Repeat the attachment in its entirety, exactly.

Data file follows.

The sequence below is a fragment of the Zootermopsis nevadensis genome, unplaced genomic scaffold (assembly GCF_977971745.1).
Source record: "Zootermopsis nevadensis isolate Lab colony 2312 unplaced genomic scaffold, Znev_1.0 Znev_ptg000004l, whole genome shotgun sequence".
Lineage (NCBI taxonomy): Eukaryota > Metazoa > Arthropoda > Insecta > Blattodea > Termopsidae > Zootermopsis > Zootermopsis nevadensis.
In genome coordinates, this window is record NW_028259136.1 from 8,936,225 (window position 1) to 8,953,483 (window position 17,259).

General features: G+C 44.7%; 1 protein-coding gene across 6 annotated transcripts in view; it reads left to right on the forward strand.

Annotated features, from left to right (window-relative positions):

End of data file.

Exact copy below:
The sequence below is a fragment of the Zootermopsis nevadensis genome, unplaced genomic scaffold (assembly GCF_977971745.1).
Source record: "Zootermopsis nevadensis isolate Lab colony 2312 unplaced genomic scaffold, Znev_1.0 Znev_ptg000004l, whole genome shotgun sequence".
Lineage (NCBI taxonomy): Eukaryota > Metazoa > Arthropoda > Insecta > Blattodea > Termopsidae > Zootermopsis > Zootermopsis nevadensis.
In genome coordinates, this window is record NW_028259136.1 from 8,936,225 (window position 1) to 8,953,483 (window position 17,259).

General features: G+C 44.7%; 1 protein-coding gene across 6 annotated transcripts in view; it reads left to right on the forward strand.

Annotated features, from left to right (window-relative positions):